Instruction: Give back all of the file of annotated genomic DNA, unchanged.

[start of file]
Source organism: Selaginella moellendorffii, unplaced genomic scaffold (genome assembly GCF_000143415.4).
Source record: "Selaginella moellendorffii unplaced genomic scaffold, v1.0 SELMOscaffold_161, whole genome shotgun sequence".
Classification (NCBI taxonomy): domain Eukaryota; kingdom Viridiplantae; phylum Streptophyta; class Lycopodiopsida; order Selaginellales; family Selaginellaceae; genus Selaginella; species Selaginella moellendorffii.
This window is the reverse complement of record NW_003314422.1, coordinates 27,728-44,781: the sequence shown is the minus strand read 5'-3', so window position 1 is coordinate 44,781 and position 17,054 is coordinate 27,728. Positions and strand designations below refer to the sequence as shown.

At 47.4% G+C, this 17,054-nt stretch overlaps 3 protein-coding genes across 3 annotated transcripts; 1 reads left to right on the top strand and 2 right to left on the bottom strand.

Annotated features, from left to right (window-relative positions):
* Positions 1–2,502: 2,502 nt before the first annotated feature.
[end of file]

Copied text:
Source organism: Selaginella moellendorffii, unplaced genomic scaffold (genome assembly GCF_000143415.4).
Source record: "Selaginella moellendorffii unplaced genomic scaffold, v1.0 SELMOscaffold_161, whole genome shotgun sequence".
Classification (NCBI taxonomy): domain Eukaryota; kingdom Viridiplantae; phylum Streptophyta; class Lycopodiopsida; order Selaginellales; family Selaginellaceae; genus Selaginella; species Selaginella moellendorffii.
This window is the reverse complement of record NW_003314422.1, coordinates 27,728-44,781: the sequence shown is the minus strand read 5'-3', so window position 1 is coordinate 44,781 and position 17,054 is coordinate 27,728. Positions and strand designations below refer to the sequence as shown.

At 47.4% G+C, this 17,054-nt stretch overlaps 3 protein-coding genes across 3 annotated transcripts; 1 reads left to right on the top strand and 2 right to left on the bottom strand.

Annotated features, from left to right (window-relative positions):
* Positions 1–2,502: 2,502 nt before the first annotated feature.